Well into the consultation and after examination, I introduced her to the diagnosis. Sensing her skepticism, I explained with analogy after analogy the concept of sensory neuropathy causing not pain, but instead, the tickling sensation that initiated each of her coughing attacks. I suggested beginning with amitriptyline. She accepted the prescription and departed. I felt drained, thinking the entire encounter was a failure and that it would likely be my last with her.
The encounter had been so unpleasant that I remembered the name when it appeared on my schedule two weeks later. I strapped on a figurative suit of armor and consciously decided that I would be cordial but not work as hard this time around. I entered the room with my guard up. To my surprise, the atmosphere in the room was dramatically different. It was as though the sun was shining; the ice was melted. The patient’s face was strikingly transformed.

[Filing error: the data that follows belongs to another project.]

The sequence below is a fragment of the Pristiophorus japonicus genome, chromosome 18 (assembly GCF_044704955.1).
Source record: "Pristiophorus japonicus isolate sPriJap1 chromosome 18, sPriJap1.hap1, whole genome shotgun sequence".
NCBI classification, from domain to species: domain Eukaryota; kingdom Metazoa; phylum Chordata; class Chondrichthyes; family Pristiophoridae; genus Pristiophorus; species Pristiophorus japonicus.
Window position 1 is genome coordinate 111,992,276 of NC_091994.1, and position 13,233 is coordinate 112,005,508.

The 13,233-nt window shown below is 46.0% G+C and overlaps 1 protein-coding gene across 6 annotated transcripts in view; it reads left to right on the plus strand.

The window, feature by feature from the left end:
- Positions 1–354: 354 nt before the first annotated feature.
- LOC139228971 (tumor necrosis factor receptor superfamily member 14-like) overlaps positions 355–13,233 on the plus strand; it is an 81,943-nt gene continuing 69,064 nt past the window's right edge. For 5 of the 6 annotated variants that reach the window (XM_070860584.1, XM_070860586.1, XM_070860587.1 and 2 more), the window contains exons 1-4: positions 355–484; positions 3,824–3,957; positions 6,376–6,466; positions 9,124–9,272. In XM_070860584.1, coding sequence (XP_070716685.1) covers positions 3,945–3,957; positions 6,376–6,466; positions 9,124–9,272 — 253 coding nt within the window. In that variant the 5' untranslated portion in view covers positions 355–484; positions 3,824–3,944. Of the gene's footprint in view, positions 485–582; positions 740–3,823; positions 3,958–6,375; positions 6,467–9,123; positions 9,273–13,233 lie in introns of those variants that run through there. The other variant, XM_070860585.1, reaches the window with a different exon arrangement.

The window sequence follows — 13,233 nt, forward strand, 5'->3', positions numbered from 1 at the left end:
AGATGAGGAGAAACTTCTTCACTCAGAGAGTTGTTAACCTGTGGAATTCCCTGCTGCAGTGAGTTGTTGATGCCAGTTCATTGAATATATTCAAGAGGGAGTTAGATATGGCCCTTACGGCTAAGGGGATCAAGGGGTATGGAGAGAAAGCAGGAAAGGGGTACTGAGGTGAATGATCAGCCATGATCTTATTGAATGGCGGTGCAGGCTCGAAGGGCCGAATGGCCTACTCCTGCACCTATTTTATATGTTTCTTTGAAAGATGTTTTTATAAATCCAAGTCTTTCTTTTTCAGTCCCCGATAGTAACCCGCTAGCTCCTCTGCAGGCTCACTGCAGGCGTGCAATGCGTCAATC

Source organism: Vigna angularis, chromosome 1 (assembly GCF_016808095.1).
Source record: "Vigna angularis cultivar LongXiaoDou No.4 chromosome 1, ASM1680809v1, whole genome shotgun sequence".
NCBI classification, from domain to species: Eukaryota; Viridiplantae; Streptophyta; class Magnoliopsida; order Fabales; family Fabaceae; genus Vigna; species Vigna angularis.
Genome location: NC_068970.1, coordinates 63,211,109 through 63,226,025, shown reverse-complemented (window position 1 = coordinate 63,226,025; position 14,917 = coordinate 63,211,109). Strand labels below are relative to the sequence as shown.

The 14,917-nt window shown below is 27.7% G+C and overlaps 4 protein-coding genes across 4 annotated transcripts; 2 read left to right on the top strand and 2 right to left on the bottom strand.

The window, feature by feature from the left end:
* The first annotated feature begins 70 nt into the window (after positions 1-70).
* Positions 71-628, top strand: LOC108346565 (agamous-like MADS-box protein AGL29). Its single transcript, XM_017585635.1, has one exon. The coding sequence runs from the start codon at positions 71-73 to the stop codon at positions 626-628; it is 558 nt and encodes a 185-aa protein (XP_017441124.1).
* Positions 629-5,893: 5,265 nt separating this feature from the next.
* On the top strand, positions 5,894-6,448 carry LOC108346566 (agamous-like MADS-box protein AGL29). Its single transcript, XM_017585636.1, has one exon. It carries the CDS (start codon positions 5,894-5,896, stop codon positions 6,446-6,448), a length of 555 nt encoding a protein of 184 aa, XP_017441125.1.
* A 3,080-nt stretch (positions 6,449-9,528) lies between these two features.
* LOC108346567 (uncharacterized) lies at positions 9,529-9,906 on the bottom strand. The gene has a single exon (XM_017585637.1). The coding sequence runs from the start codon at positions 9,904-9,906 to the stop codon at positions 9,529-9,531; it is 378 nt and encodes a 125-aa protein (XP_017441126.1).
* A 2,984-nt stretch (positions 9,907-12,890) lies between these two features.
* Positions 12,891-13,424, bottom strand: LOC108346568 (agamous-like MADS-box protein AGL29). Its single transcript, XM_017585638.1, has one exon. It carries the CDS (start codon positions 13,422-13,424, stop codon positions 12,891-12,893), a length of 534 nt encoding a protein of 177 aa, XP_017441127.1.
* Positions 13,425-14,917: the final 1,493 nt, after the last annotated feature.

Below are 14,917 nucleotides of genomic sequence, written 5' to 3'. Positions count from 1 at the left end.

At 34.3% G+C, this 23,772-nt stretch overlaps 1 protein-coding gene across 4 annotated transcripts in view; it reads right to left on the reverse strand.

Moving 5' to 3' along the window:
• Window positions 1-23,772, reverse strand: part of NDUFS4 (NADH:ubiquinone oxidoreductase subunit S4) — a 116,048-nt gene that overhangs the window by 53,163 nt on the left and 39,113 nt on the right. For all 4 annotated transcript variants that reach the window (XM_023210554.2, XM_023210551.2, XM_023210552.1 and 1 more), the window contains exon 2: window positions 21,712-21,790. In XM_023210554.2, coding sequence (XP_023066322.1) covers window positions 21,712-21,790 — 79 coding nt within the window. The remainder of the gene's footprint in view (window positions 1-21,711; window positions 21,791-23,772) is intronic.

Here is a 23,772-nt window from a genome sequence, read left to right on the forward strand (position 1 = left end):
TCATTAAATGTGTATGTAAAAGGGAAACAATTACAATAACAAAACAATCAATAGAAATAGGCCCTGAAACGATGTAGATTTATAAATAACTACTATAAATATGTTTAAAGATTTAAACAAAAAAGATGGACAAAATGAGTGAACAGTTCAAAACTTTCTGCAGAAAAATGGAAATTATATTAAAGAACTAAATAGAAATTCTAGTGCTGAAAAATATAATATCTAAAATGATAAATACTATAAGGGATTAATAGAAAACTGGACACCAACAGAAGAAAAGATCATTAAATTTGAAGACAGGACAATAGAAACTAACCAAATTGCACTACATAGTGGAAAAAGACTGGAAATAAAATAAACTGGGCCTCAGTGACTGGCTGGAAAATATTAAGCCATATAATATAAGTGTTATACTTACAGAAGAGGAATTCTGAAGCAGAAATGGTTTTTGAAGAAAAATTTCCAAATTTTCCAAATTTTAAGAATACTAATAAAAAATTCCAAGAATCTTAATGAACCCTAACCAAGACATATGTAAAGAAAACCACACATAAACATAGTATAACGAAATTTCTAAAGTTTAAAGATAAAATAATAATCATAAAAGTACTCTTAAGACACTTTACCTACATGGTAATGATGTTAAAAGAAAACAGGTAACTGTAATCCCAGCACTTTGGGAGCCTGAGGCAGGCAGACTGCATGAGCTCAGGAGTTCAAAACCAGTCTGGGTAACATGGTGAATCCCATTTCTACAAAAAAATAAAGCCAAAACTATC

Even so, I sat down tentatively. “You were just here two weeks ago,” I said. “Is there something else we need to discuss?”
“Dr. Bastian,” she said, smiling, “I am not here for any medical reason. I made this appointment purely to apologize to you.” She went on, “You have to understand that when I saw you, I had been everywhere and done everything. I had gone to major national centers. Then I came here and you gave me this new diagnosis and I said to myself, ‘Right, another bright idea that will go nowhere.’”
She went on to say that her response to amitriptyline hadn’t yet abolished her cough, but it had been reduced to an amazing degree. She was simply thrilled.